Writing for CGI: A Talk With Ian Boothby

by Heather Kenyon

Ian Boothby.

Starting as a stand-up comedian, Ian Boothby writes for television, radio and theater, as well as comic books. For the past two years he has written for Bongo Entertainment's Simpsons Comics. He was also a contributing writer on Homer Simpson's Guide to Being A Man (Harper Collins). For television, Ian has written for Canvas Cat and Bongo Bat, Zero Avenue, Street Cents, Popular Mechanics for Kids and Skinnamarink TV, among many others. He has also created two television shows, Channel 92 and The 11th Hour. For his efforts he has won many awards, including the Gemini Award for Best Children's TV Program (1987) for Switchback, a show he both wrote and performed in. His relationship with Mainframe Entertainment started when he began writing for Weird-Ohs. Recently, he and his partner Roger Fredericks, another Weird-Ohs' alum, co-wrote the screenplay for the CGI feature, Casper's Haunted Christmas.

Roger Fredericks.

Here Ian talks about working with Mainframe, writing for CGI, balancing a freelance lifestyle and collaborating with a production team...

Heather Kenyon: You write for television, radio, do everything. Is this what it takes to make a living as a freelance writer?

Ian Boothby: Well I might be a little different in that my prime goal is to work on my own projects. I like working on other projects that I enjoy in the meantime to sort of finance my own personal work. Everything for me comes back to, 'How can I learn something that I can put into my own films or television programs?'

HK: So you're creating your own films, your own television shows, and then taking television series work and other things to pay the bills?

IB: Yes, but not taking just any work. I only take work where I either feel I can learn something or I really enjoy the company that I'm working with. With Mainframe that was the case. I was a big fan of Reboot and always wanted to work with them on that show, but then, of course, it's off the air. Then Weird-Ohs came along and I got the opportunity to work on that show and from that I got Casper.

HK: All things flow into one another.

IB: I've got a pretty strong rule, which is I won't do anything that isn't funny, or doesn't have the potential to be funny. Sometimes you drop the ball later, but it's got to at least have a good chance. To me, the Casper movie was very funny and so that was like, 'Yeah, all right, I'd like to play with these characters. I'd like to take these toys out to the back yard and see what we can do.'

HK: How do you change your sensibilities for these different mediums? What factors do you take into consideration?

IB: It's interesting 'cause the line is really blurred now. It used to be if you were doing live-action you were very limited to the amount of sets you could have and your budget. Any time you had anything slightly special effects-y -- see if that gets past your spell check -- special effects-y, your budget would go through the roof. But then in the world of cartoons, you could have people falling off mountains and flying to the moon, but you couldn't do realism. You couldn't do faces well. You couldn't have small little gestures. At present you have to be much more slapstick-y when you do animation. You have to be much more visual when you do animation. But the line is blurring and there will be a lot of crossover. There's a lot of live-action movies where the special effects are all computer generated. What's the difference between that and CG animation? It's all mixing into one really interesting world where there are no limitations. As a writer that's both scary and very fun.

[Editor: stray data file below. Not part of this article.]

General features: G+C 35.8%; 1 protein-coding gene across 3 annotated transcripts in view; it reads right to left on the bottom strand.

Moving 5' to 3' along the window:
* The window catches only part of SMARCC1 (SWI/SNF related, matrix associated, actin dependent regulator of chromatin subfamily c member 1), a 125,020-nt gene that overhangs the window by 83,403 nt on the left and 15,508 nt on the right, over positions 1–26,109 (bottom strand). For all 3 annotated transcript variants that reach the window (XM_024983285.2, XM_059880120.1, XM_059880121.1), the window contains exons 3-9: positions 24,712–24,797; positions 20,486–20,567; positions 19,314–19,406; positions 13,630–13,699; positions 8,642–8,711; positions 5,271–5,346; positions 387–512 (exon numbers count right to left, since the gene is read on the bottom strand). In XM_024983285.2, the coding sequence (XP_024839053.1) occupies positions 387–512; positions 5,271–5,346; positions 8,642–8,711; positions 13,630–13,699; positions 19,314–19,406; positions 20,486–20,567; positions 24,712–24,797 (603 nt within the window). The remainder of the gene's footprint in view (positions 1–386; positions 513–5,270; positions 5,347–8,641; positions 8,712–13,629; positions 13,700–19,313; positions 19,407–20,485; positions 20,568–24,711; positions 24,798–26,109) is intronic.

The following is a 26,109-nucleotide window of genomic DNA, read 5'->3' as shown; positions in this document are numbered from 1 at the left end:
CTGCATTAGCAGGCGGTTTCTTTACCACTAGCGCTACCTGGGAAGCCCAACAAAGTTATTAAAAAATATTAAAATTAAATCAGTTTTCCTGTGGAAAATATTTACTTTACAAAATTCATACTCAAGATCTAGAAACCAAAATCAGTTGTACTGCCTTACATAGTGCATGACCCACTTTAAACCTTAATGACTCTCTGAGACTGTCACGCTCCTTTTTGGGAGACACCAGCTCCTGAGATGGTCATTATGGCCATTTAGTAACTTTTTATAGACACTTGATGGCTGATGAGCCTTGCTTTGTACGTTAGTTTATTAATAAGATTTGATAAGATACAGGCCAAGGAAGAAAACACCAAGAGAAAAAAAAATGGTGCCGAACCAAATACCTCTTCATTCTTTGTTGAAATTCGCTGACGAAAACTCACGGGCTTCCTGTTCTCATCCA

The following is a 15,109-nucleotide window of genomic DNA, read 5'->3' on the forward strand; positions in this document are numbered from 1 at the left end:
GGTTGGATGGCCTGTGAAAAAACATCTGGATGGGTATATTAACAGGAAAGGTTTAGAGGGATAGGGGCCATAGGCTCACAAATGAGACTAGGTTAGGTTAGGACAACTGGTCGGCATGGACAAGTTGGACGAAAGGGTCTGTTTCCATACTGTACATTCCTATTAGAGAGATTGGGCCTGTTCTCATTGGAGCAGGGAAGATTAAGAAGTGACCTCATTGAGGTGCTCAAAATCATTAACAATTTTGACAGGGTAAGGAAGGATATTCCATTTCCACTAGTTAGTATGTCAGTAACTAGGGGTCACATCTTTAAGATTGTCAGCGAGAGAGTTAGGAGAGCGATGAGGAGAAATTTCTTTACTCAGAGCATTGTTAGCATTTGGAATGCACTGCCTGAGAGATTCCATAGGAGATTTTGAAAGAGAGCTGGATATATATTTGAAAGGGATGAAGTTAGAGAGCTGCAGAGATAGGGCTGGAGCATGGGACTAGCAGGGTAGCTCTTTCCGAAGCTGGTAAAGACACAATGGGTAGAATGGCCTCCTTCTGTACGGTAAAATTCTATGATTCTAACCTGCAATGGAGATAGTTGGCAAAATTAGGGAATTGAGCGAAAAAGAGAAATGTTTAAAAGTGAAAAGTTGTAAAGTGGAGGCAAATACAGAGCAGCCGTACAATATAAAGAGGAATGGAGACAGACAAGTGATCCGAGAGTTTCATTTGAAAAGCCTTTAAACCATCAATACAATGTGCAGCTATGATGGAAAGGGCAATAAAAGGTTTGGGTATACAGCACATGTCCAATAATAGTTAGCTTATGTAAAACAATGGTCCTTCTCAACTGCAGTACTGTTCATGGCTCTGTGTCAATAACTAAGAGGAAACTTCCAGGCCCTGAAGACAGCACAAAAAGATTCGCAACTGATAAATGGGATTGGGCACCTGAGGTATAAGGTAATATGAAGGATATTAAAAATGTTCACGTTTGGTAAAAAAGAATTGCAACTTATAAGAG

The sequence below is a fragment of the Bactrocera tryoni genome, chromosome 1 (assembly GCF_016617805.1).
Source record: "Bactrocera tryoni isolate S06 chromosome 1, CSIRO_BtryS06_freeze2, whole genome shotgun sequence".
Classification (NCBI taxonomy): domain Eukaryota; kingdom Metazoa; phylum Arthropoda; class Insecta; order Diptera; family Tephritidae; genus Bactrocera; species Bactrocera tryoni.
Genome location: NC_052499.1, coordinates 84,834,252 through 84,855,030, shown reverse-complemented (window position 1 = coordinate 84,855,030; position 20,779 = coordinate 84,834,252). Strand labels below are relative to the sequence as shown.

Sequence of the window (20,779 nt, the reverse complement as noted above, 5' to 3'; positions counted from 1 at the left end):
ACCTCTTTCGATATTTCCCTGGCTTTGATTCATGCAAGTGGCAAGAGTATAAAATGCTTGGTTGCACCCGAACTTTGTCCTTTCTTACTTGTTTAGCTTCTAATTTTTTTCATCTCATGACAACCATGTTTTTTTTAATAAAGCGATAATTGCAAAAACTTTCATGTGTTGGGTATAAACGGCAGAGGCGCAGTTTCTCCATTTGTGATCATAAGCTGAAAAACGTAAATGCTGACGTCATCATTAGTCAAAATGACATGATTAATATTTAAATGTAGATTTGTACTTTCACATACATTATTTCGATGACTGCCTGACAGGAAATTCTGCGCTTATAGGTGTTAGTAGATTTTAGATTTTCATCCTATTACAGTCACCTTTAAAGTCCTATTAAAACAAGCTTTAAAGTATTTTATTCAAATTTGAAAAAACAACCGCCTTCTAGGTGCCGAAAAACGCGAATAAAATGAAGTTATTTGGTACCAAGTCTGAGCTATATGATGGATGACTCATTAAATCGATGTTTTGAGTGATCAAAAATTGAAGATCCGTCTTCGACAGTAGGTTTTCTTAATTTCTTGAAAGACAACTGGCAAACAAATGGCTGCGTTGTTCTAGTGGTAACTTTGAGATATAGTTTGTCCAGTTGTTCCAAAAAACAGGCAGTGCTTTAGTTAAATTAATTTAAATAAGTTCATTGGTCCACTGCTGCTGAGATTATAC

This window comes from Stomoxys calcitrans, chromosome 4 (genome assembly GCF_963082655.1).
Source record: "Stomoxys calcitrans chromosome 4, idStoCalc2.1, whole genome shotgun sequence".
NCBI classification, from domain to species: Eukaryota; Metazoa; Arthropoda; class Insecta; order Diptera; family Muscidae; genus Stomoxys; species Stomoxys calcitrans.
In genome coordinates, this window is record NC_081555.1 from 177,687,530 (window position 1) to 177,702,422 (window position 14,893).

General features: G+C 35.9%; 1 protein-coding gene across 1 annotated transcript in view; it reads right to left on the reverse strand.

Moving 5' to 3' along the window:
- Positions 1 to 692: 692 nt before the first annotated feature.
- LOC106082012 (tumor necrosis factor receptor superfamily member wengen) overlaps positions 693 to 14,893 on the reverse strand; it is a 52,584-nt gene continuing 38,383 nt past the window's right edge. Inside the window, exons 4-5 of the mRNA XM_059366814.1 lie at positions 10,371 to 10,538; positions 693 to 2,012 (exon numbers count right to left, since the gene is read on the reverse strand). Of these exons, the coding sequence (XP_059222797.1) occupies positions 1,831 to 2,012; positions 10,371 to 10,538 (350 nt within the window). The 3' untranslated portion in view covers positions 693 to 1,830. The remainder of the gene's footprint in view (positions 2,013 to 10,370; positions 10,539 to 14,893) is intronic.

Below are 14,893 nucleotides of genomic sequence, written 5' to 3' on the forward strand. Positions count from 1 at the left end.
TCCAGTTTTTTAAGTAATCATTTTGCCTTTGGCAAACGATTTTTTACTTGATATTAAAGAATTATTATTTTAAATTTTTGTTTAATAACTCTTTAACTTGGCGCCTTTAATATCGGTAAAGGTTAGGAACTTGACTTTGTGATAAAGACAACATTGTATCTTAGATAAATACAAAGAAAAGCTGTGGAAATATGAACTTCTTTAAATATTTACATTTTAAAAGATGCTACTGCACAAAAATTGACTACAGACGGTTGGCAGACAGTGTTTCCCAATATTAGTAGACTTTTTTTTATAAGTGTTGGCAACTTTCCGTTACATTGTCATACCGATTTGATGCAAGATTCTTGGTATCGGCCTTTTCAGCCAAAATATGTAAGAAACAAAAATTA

HK: Sometimes I see stories that are animated but there doesn't seem to be any reason to use this special medium. What elements do you see are necessary for a successful animated story versus a live-action story?

IB: That's an interesting one. Something like King of the Hill you could almost see as being a live-action sitcom, whereas something like The Simpsons, there's absolutely no way. One, you'd never be able to do the timing correctly on the jokes. With animation, you can do all these quick little jokes and little behind the scenes things; you can have multi-layered jokes. Whereas in a sitcom, you really have to do, set up, punch line, set up, punch line. If there's anything in the background, it'll probably be out of focus or take away from the live studio audience laughing. The benefits of animation or what makes a difference from, say, Something About Mary, are the background elements and multi-level jokes.

HK: What about the general elements of the story? It seems like a lot of the great animated films contain elements of magic, fantasy or of looking at the world from a different point of view.

IB: You got a couple things you can do with animation that, at least at present, you can only do in animation, and that is, it can take you to another world. What you really need is for the audience to be able to project themselves into that environment. I saw Dinosaur recently. You couldn't do that any other way than computer animation. That's something animation can do -- take you to a completely different world that has its own rules. But what has been done traditionally, I think, is since you've got animation you feel weird doing a small intimate story about just people and so you go, 'We better take them to the moon.' You're spending all this time drawing something. 'I better do something you can't do in live-action.' So you get a whole bunch of big action, big slapstick or eyes popping out, things like that, but otherwise you feel like, 'Why don't I just do this live-action?' like you were saying earlier.


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